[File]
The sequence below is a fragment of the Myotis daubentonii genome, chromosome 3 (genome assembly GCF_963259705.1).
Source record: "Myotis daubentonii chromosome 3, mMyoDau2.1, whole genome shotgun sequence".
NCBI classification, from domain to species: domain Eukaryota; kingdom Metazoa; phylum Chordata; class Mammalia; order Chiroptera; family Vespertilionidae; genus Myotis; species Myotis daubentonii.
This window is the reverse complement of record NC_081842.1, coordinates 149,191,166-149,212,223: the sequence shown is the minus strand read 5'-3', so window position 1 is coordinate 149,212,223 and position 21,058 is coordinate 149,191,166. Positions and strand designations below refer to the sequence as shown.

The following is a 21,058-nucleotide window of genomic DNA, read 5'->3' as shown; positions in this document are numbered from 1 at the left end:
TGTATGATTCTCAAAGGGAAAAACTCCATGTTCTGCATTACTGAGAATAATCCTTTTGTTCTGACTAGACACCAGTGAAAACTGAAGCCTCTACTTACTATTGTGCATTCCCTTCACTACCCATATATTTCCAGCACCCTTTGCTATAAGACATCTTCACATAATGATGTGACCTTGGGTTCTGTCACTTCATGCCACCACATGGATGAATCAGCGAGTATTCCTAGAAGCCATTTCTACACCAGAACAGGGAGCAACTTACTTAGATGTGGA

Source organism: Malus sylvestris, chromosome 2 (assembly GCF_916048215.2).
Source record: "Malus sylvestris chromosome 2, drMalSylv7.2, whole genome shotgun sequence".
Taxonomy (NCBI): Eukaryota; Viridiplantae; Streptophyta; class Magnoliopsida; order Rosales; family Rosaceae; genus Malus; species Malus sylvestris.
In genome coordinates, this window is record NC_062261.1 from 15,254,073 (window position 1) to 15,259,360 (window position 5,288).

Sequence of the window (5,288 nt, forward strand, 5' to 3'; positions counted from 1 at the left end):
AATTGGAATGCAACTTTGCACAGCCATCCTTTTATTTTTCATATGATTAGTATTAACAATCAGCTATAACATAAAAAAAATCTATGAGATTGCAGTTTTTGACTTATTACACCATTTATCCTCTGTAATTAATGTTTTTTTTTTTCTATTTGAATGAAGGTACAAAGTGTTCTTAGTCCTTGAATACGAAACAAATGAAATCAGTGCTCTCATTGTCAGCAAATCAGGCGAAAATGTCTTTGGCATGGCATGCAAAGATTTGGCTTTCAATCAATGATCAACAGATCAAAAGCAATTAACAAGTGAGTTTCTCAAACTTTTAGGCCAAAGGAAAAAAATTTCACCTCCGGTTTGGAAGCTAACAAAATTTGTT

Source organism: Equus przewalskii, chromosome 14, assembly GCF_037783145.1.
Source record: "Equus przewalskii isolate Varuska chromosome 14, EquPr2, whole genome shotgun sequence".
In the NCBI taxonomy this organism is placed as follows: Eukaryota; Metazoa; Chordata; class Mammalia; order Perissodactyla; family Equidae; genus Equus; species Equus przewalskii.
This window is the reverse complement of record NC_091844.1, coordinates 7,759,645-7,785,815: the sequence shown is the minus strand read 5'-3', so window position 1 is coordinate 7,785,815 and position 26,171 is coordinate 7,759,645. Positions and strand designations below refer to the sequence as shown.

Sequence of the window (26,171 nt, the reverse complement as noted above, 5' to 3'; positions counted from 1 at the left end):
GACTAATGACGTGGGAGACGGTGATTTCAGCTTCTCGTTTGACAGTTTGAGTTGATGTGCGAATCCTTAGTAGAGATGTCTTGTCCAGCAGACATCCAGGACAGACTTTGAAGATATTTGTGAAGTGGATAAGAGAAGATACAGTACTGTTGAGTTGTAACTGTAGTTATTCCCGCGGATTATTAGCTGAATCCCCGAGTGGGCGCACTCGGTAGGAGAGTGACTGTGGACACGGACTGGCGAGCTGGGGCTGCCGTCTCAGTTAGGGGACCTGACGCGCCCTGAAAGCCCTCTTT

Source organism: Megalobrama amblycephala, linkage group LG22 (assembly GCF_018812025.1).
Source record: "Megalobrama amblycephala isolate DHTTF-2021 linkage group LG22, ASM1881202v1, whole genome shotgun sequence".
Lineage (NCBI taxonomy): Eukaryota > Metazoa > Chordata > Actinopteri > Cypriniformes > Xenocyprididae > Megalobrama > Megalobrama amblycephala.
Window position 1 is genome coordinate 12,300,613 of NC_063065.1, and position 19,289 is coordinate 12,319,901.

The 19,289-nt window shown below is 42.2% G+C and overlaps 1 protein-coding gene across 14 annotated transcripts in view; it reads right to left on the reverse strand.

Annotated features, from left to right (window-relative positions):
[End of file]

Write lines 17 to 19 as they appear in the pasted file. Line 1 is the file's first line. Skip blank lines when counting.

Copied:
Sequence of the window (26,171 nt, the reverse complement as noted above, 5' to 3'; positions counted from 1 at the left end):
GACTAATGACGTGGGAGACGGTGATTTCAGCTTCTCGTTTGACAGTTTGAGTTGATGTGCGAATCCTTAGTAGAGATGTCTTGTCCAGCAGACATCCAGGACAGACTTTGAAGATATTTGTGAAGTGGATAAGAGAAGATACAGTACTGTTGAGTTGTAACTGTAGTTATTCCCGCGGATTATTAGCTGAATCCCCGAGTGGGCGCACTCGGTAGGAGAGTGACTGTGGACACGGACTGGCGAGCTGGGGCTGCCGTCTCAGTTAGGGGACCTGACGCGCCCTGAAAGCCCTCTTT

Source organism: Megalobrama amblycephala, linkage group LG22 (assembly GCF_018812025.1).